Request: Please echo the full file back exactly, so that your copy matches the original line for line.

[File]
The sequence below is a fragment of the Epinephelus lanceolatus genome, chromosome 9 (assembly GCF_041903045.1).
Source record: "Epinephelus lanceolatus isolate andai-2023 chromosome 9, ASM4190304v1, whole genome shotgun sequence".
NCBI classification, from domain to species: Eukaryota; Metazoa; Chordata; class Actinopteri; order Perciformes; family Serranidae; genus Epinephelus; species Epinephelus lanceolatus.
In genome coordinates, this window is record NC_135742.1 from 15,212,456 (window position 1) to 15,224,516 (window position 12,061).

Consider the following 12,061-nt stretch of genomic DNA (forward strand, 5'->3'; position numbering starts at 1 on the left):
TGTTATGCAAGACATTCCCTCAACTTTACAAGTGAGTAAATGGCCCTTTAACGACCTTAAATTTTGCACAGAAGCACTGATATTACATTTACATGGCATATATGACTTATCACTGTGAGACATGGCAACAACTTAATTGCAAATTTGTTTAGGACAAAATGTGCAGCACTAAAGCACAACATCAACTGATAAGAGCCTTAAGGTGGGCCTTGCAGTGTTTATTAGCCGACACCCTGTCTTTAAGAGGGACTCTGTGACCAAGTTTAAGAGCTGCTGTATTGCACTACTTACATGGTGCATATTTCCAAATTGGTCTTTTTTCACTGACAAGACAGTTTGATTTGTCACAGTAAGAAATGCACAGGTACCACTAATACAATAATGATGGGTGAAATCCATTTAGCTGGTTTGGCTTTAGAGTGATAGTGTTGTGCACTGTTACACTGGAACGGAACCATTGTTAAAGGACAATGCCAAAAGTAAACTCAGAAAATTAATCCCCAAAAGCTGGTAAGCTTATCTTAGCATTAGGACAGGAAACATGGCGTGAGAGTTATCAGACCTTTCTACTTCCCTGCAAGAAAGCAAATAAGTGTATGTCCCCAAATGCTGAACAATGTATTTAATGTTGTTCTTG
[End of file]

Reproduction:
The sequence below is a fragment of the Epinephelus lanceolatus genome, chromosome 9 (assembly GCF_041903045.1).
Source record: "Epinephelus lanceolatus isolate andai-2023 chromosome 9, ASM4190304v1, whole genome shotgun sequence".
NCBI classification, from domain to species: Eukaryota; Metazoa; Chordata; class Actinopteri; order Perciformes; family Serranidae; genus Epinephelus; species Epinephelus lanceolatus.
In genome coordinates, this window is record NC_135742.1 from 15,212,456 (window position 1) to 15,224,516 (window position 12,061).

Consider the following 12,061-nt stretch of genomic DNA (forward strand, 5'->3'; position numbering starts at 1 on the left):
TGTTATGCAAGACATTCCCTCAACTTTACAAGTGAGTAAATGGCCCTTTAACGACCTTAAATTTTGCACAGAAGCACTGATATTACATTTACATGGCATATATGACTTATCACTGTGAGACATGGCAACAACTTAATTGCAAATTTGTTTAGGACAAAATGTGCAGCACTAAAGCACAACATCAACTGATAAGAGCCTTAAGGTGGGCCTTGCAGTGTTTATTAGCCGACACCCTGTCTTTAAGAGGGACTCTGTGACCAAGTTTAAGAGCTGCTGTATTGCACTACTTACATGGTGCATATTTCCAAATTGGTCTTTTTTCACTGACAAGACAGTTTGATTTGTCACAGTAAGAAATGCACAGGTACCACTAATACAATAATGATGGGTGAAATCCATTTAGCTGGTTTGGCTTTAGAGTGATAGTGTTGTGCACTGTTACACTGGAACGGAACCATTGTTAAAGGACAATGCCAAAAGTAAACTCAGAAAATTAATCCCCAAAAGCTGGTAAGCTTATCTTAGCATTAGGACAGGAAACATGGCGTGAGAGTTATCAGACCTTTCTACTTCCCTGCAAGAAAGCAAATAAGTGTATGTCCCCAAATGCTGAACAATGTATTTAATGTTGTTCTTG